Relationships, Launching, and Expectations
For the most part, any relationship is an exercise in patience, trust, and vulnerability. Off balance, those three create a trifecta having an amazing ability to get in and itch under my skin as I want to know more.
Floating in moments like that it’s important to fully stop and process what feelings I’m feeling, what thoughts I’m thinking, and what things I’d like. Writing these three out to get a better understanding of the expectations I’m putting on the situation help me tremendously get back into a more balanced state.
Their’s another seemingly very different situation that’s also a great exercise in keeping that trifecta in check; releasing what I’ve created. In moments before letting go, all I want is to know what’ll happen once the rest of the world has a chance to see what I’ve loved and brought into being. Even with the best analytics read and understood by the best consultant, I get no absolute certainty regarding what’ll happen until I trust and take the risk.
That fear of not knowing and the anticipation of everything yet to come often make launching and living in the world with other people so challenging. Once I let go of expectations and trust that what happens next is out of my control and will be okay even though any number of my perceived shortcomings could be exposed.
I have to do it anyway.
This becomes particularly difficult when dating. After a while of floating in that seemingly endless nebulous stage, one of us will attempt to land often with the question; “where is this going”. We then find ourselves at a perceived crossroad; one way seems to have something meaningful while the other way nothing.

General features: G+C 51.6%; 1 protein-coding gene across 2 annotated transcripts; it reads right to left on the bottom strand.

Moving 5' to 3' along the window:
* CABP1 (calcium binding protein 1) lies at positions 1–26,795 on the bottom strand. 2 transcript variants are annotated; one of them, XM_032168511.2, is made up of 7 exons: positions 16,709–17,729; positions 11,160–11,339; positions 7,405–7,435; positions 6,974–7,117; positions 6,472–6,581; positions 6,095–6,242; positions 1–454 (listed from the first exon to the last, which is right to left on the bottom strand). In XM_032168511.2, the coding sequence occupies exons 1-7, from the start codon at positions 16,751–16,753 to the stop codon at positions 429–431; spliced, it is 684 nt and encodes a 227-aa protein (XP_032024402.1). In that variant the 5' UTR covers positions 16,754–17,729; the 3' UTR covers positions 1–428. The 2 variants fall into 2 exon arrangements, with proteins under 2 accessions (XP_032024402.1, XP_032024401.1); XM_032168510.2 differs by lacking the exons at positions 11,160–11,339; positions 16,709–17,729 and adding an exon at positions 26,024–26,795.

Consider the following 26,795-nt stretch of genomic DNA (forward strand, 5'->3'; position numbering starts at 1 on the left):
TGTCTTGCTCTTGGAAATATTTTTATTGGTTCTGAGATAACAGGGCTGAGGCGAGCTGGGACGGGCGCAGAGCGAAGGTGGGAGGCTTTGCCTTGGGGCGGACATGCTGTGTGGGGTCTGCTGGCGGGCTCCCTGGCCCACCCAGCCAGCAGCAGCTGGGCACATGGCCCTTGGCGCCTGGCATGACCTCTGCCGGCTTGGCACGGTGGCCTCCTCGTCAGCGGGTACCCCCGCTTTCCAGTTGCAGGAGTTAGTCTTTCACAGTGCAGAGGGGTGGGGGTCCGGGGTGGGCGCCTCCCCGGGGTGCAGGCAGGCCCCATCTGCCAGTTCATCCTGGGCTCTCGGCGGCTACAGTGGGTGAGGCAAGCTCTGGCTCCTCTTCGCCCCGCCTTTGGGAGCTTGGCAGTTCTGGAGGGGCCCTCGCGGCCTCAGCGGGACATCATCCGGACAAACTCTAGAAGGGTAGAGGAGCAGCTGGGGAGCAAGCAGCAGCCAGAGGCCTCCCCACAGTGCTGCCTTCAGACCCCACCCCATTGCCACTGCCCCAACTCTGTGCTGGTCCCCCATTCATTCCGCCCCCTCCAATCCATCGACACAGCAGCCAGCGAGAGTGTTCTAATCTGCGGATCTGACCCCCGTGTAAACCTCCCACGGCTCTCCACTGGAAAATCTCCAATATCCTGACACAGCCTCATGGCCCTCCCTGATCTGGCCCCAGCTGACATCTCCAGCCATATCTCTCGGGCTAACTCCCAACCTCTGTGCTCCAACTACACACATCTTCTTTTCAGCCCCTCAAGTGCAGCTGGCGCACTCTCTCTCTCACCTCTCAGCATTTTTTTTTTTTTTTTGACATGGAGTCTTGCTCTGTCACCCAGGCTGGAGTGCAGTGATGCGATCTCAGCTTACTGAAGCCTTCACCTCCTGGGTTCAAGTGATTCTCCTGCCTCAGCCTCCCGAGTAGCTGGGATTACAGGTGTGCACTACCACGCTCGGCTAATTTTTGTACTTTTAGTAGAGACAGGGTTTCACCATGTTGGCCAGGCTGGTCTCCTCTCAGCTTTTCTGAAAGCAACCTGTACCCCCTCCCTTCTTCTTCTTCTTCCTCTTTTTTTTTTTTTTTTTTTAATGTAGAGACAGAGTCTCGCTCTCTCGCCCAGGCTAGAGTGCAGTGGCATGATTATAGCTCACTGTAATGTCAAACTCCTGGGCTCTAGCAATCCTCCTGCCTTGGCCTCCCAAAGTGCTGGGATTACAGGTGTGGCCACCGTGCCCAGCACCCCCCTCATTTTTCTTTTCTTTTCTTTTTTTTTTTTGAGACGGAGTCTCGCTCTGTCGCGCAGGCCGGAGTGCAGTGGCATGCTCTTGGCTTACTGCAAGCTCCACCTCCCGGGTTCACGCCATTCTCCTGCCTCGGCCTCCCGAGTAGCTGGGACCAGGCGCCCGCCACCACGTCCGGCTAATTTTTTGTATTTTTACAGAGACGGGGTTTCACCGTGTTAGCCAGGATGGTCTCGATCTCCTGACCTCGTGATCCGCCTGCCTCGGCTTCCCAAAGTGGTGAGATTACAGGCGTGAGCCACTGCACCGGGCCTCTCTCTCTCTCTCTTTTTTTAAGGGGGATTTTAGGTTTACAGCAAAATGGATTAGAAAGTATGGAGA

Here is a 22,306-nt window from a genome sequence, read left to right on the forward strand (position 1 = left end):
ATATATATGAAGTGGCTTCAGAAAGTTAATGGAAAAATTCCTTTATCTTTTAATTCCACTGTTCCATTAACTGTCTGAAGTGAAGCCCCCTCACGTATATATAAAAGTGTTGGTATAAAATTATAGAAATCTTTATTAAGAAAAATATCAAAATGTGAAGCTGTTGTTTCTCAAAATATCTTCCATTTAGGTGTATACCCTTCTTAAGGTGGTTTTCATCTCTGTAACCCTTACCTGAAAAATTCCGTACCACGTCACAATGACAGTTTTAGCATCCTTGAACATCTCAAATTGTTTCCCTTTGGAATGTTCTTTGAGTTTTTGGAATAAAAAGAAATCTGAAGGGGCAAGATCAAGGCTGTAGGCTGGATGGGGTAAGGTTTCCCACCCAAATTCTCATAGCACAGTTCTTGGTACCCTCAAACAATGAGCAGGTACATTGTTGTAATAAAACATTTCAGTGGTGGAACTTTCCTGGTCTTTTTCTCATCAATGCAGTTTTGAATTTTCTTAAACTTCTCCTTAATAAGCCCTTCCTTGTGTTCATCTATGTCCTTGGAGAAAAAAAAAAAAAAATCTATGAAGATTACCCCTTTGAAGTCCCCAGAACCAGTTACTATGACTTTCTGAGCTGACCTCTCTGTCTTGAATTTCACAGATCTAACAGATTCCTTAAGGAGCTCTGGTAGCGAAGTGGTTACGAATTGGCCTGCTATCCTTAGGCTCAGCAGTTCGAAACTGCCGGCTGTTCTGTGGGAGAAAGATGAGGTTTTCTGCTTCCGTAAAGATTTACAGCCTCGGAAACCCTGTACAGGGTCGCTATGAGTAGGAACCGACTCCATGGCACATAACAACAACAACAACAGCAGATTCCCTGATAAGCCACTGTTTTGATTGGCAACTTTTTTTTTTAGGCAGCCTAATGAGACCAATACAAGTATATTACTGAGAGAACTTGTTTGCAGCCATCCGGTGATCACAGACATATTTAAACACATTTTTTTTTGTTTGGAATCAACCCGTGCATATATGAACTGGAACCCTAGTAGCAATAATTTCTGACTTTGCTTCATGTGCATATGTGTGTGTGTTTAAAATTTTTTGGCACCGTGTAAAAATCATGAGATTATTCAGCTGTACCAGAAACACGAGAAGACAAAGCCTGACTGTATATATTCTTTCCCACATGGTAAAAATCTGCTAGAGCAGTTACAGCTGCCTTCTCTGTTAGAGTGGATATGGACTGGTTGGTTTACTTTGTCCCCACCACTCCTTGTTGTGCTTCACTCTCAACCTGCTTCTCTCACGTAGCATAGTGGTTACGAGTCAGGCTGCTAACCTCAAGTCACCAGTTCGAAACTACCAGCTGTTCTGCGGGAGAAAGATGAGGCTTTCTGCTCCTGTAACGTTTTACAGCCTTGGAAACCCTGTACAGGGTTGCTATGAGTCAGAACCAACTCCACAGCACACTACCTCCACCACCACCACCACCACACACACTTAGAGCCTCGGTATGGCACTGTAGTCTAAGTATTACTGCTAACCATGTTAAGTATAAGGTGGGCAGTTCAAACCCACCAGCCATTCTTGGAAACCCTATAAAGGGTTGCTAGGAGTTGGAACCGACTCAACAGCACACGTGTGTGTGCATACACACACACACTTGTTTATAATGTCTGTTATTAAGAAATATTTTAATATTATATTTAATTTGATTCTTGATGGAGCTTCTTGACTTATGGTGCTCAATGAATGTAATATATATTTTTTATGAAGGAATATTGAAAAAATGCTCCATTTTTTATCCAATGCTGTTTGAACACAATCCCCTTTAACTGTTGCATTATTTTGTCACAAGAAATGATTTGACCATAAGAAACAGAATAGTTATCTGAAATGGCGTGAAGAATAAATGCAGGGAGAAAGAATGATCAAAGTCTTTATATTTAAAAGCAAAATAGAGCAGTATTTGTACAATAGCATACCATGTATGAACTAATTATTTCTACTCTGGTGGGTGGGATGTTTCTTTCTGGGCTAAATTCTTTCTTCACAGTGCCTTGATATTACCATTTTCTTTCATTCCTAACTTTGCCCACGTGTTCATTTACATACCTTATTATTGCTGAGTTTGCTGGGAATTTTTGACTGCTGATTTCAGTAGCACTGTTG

That question, so simple, yet holds such weight and often end up soaked in expectation. It’s as if to imply the relationship should be heading towards a destination and if it’s not a destination we easily recognize then we shouldn’t go at all.
I don’t believe that’s wise, at least not all the time.
We can’t absolutely know what’s ever around the next bend and that’s an uncomfortable thing, but we can get used to it. I’ve heard it a few times before, launch often but know when you shouldn’t. I believe that’s generally true because it helps us get comfortable with the discomfort and to a certain extent, the same could be said about relationships too (have and maintain them often but know when you shouldn’t).
The best times I’ve had and when I’ve grown the most are when I’ve jumped in with both feet and gave everything I didn’t know a run for its money. Sure I’ve done things I wouldn’t do again, but that’s how I learn, live, and love in the moment.
So with that in mind, let’s take a deep breath and jump.
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